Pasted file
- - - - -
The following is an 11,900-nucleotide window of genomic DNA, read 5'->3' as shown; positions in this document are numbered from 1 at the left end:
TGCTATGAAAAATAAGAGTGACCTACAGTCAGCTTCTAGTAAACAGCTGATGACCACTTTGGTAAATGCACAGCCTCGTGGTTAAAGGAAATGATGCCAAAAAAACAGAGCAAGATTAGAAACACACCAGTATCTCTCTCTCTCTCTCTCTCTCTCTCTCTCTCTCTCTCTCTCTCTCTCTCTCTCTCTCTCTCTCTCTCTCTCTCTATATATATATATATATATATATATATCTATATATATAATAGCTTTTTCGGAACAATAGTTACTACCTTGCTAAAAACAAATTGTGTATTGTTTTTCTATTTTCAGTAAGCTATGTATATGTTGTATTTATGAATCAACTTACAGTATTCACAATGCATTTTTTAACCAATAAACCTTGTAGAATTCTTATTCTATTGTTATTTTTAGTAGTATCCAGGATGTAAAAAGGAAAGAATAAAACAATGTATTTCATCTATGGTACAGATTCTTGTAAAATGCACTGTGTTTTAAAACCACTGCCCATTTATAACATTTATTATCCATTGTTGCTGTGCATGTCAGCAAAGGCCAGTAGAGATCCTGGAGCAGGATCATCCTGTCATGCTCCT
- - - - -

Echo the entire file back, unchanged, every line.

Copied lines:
The following is an 11,900-nucleotide window of genomic DNA, read 5'->3' as shown; positions in this document are numbered from 1 at the left end:
TGCTATGAAAAATAAGAGTGACCTACAGTCAGCTTCTAGTAAACAGCTGATGACCACTTTGGTAAATGCACAGCCTCGTGGTTAAAGGAAATGATGCCAAAAAAACAGAGCAAGATTAGAAACACACCAGTATCTCTCTCTCTCTCTCTCTCTCTCTCTCTCTCTCTCTCTCTCTCTCTCTCTCTCTCTCTCTCTCTCTCTCTCTCTATATATATATATATATATATATATATCTATATATATAATAGCTTTTTCGGAACAATAGTTACTACCTTGCTAAAAACAAATTGTGTATTGTTTTTCTATTTTCAGTAAGCTATGTATATGTTGTATTTATGAATCAACTTACAGTATTCACAATGCATTTTTTAACCAATAAACCTTGTAGAATTCTTATTCTATTGTTATTTTTAGTAGTATCCAGGATGTAAAAAGGAAAGAATAAAACAATGTATTTCATCTATGGTACAGATTCTTGTAAAATGCACTGTGTTTTAAAACCACTGCCCATTTATAACATTTATTATCCATTGTTGCTGTGCATGTCAGCAAAGGCCAGTAGAGATCCTGGAGCAGGATCATCCTGTCATGCTCCT